(Part of that was by design. For example, we made it nearly impossible for a portfolio manager to do a trade without using the portfolio management application. There was a bypass, for emergencies, but it was designed to be highly visible.)

    Now, I am not claiming this was Nirvana. It was expensive, and I spent a lot of time negotiating with IBM, and other near-monopoly suppliers, to get better terms. And having what we had was entirely dependent on the fact that we were 100 percent an IBM shop. I'm not arguing for going back to those days at all; I do think, though, that sometimes people may have, as one of my colleagues memorably put it, "thrown the baby out with the dishwater". I still, for example, haven't seen a "virtualization" solution that is as elegant as VM on IBM hardware.

  • by Anonymous Coward on Thursday July 05, 2007 @07:33PM (#19760807)
    What a fluff piece. The real news is that IBM is actively in the process of trying to kill the only competition that it has left in mainframes. And that they are using a bogus software patent lawsuit to do so. Against a product which is Linux based, no less.

    The company in question is Platform Solutions, Inc., who realized that they can completely emulate the Mainframe CPU opcodes by changing the microcode in Intel CPUs. And use Linux to handle all of the IO. The result is that you end up with a much faster Mainframe than IBM can build. And you can charge a lot less for it.

    IBM got pissed off with the only competition that they have left (since all of the other mainframe builders went out of business years ago; and in fact PSI has a ton of ex-Amdahl guys who are about the only ones left who understand mainframes outside of IBM, but I digress). So, IBM filed a bogus lawsuit against this start-up. This is Deja-vu if you remember how Amdahl got started.

    PSI has countered with an Antitrust lawsuit, and some other ones, last I heard. But the bottom line is that IBM is behaving worse than Microsoft to try to kill off the only competition that it has left.

    You almost never hear about IBM's actions with software patents in the Linux community. But their actions clearly show that they are willing to do whatever it takes to enhance their monopoly.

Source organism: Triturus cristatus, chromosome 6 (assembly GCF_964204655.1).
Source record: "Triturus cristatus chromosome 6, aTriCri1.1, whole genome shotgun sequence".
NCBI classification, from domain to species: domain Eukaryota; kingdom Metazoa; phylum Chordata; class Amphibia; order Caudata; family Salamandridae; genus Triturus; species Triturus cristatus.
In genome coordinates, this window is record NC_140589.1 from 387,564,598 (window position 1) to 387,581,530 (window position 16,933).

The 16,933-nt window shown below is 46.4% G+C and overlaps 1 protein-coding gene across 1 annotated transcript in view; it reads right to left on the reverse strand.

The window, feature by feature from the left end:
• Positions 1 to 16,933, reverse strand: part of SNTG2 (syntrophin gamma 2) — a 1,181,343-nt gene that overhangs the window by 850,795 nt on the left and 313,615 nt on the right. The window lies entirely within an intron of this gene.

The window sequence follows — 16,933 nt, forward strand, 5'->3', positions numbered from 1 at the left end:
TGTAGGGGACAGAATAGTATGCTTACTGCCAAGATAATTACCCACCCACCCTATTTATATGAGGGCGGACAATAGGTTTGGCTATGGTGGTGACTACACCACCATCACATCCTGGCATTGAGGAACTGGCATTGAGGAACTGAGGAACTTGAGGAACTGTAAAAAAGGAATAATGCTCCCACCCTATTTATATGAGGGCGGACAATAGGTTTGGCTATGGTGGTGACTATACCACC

• Re: (Score:3, Informative)

      by Guy Harris (3803)

      The company in question is Platform Solutions, Inc., who realized that they can completely emulate the Mainframe CPU opcodes by changing the microcode in Intel CPUs.

      Itaniums have microcode? And it can be changed to run z/Architecture instructions rather than IA-64^WItanium instructions? That's news to me....

      Or do they, instead, do binary-to-binary translation of z/Architecture instructions to Itanium instructions in software? The Information Week article on the IBM lawsuit [informationweek.com] quotes the IBM lawsuit as say

  • The economy would collapse tomorrow. I work for a company that depends on mainframes. And you know what? Just about every delivery company out there does. You want your stuff delivered to the store where you can buy it? Mainframe computers put it there. You want your stuff delivered to your home? Mainframe computers put it there.

    I'm just saying, Mainframe, DB2 and even Cobol/CICS. At this point, I'll retire before thay do.

    Yesterday, I had a Z series computer to myself! (There are some perks to bein
  • Don't forget (Score:4, Insightful)

    by TwistedSpring (594284) on Thursday July 05, 2007 @07:49PM (#19761033) Homepage
    Don't forget the thin client technologies that are currently making a big impact. We're pretty much back to dumb terminals again. Having a large, centralised system is obviously an advantage until we find some way of utilising all that wasted power in the 2GHz desktops with 1Gib of RAM that companies buy in the hundreds.